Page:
Speaking to The News Minute about the guidelines Dr. A Velumani, MD, CEO and Chairman of Thyrocare which is importing its testing kits from Altona, a German brand said that the inadequate supply of test kits poses a challenge for private labs. The guidelines he says “limits the number of players and creates a monopoly which increases costs”.

The curious case of CoSara 

Meanwhile, it has come to light that there is only USFDA-approved manufacturer, an Ahmedabad-based company called CoSara Diagnostics which has an association with a US firm, CoDiagnostics. However, the issuance of the guidelines and the approval to CoSara point out to a deeper conspiracy during this crisis. The prices of the 18 companies chosen to get their test kits validated were to be between Rs. 400 – 500. CoSara, which had already received approval for the manufacturing of the kits a day before the 18 firms were chosen, refused to divulge the cost of its kits, but the same is said to be between Rs. 1,000 – 1,200.

 

 

Given this scenario, will the 18 companies who are NIV validated but not USFDA or EU-CE approved be allowed to manufacture test kits? Or will CoSara diagnostics in Ahmedabad enjoy monopoly, displaying the corruption and partiality thus delaying mass testing and putting the life of the common man in further danger than it already is?


Related:

Doctors need more protective gear now, before COVID-19 cases explode

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Indian-made Coronavirus test kits not good enough?

Health Ministry guidelines only allow for USFDA or EU-CE approved test kits and only one Ahmedabad company CoSara diagnostics has US FDA approval for manufacturing

health ministry

As per the guidelines for the testing of Covid-19 in private laboratories issued by the Union Health Ministry, matters for Indian manufacturers may get complicated given that only United State Food and Drug Administration (US-FDA) or European Conformitè Europëenne (CE) have been mandated for use.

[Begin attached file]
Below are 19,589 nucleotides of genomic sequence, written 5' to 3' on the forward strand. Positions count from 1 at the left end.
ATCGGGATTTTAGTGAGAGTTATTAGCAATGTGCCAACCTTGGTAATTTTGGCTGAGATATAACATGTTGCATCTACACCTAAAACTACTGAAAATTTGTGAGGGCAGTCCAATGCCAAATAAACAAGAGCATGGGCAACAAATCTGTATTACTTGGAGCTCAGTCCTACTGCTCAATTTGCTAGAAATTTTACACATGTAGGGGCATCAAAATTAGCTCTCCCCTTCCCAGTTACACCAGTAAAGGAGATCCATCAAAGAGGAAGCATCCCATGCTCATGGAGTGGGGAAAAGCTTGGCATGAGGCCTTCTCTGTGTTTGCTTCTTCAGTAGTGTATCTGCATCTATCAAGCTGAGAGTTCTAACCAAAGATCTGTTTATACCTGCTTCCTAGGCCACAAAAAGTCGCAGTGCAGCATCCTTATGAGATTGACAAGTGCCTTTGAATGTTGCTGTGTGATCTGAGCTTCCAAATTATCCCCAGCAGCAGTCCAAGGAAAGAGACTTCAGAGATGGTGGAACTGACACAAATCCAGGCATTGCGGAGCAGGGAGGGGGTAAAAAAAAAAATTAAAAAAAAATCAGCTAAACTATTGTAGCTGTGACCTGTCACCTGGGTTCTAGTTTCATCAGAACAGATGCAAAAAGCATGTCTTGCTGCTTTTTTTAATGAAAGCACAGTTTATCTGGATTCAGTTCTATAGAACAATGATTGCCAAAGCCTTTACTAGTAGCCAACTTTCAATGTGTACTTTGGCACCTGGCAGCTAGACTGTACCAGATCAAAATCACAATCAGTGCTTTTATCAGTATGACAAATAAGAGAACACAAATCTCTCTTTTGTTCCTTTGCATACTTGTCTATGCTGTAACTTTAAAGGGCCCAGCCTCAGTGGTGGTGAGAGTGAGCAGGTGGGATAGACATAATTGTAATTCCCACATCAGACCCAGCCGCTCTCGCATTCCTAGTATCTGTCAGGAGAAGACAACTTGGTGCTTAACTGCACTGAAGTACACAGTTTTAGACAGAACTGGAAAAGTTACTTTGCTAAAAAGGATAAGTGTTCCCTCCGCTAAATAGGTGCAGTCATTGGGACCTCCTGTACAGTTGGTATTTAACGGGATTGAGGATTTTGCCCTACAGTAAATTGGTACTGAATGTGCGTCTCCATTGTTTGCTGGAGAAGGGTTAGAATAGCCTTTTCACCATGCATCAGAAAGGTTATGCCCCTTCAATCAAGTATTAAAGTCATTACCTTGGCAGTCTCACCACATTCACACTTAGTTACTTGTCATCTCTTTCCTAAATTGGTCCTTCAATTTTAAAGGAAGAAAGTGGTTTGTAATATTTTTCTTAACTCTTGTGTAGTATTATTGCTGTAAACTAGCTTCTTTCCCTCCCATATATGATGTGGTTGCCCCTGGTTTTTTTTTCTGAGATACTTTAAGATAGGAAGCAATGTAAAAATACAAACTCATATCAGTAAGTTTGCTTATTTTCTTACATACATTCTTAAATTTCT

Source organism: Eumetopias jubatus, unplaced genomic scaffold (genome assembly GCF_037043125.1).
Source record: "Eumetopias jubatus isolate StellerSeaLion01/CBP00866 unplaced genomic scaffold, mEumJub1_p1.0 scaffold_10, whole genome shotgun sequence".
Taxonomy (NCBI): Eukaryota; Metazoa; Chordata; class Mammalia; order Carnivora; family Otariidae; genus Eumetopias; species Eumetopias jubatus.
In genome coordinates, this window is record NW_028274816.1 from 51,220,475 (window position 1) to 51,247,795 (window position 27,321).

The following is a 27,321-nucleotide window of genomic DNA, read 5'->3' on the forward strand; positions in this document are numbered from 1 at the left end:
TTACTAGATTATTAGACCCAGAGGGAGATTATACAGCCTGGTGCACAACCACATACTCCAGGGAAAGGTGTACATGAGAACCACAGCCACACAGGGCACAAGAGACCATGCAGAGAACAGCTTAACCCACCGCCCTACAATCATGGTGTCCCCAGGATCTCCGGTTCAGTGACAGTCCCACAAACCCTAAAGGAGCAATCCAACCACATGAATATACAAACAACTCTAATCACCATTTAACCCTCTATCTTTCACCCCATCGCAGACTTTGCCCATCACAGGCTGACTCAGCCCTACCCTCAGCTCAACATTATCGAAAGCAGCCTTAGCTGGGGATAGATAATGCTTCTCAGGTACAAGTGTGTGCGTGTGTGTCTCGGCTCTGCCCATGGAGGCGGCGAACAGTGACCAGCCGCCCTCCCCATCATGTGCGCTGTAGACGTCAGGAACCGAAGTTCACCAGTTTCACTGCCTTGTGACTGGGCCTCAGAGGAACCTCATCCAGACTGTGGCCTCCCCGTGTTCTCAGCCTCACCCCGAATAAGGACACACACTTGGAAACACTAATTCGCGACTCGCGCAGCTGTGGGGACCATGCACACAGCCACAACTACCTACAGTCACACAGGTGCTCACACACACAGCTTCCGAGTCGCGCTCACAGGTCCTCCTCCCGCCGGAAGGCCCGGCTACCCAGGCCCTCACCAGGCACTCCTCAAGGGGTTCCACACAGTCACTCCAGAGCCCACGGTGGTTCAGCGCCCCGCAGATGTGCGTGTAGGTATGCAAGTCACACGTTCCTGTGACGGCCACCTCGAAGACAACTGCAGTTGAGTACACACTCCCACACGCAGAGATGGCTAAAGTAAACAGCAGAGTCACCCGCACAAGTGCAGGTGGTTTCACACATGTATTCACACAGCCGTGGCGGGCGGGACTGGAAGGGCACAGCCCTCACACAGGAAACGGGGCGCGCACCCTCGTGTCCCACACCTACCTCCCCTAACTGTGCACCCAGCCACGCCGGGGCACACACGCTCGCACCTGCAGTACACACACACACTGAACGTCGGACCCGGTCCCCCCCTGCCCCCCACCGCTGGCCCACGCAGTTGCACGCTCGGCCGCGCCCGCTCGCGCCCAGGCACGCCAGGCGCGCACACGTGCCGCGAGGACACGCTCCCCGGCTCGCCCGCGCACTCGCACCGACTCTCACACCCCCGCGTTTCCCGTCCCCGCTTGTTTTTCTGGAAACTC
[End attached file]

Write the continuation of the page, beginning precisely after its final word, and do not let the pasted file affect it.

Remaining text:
The guidelines issued by the Ministry of Health and Family Welfare state that “commercial kits for real-time PCR based diagnosis of Covid-19 should be USFDA approved or European CE certified, or both, for in vitro diagnosis of Covid-19 under emergency use.” The guidelines exclude all the kits, like the low-cost one developed by IIT-Delhi, currently being tested at the National Institute of Virology, Pune (NIV).

With the shutdown of exports, a shortage of testing kits was inevitable but it was expected that once Indian companies got their test kids validated, they could start manufacturing and supplying the kits to private labs to amplify testing.

Whatever happened to Make in India?

Now, companies trying to get their test kits validated have questioned the government’s move asking why the Drug Controller of India (DGCI) which confirmed the government’s guidelines, even issued test licenses to Indian companies if they were only going to allow certain certifications.

A lab owner told The Times of India, “Where will labs get USFDA or CE approved kits overnight when most countries are not allowing exports? This would mean that even Chinese and South Korean kits, if imported, cannot be used.”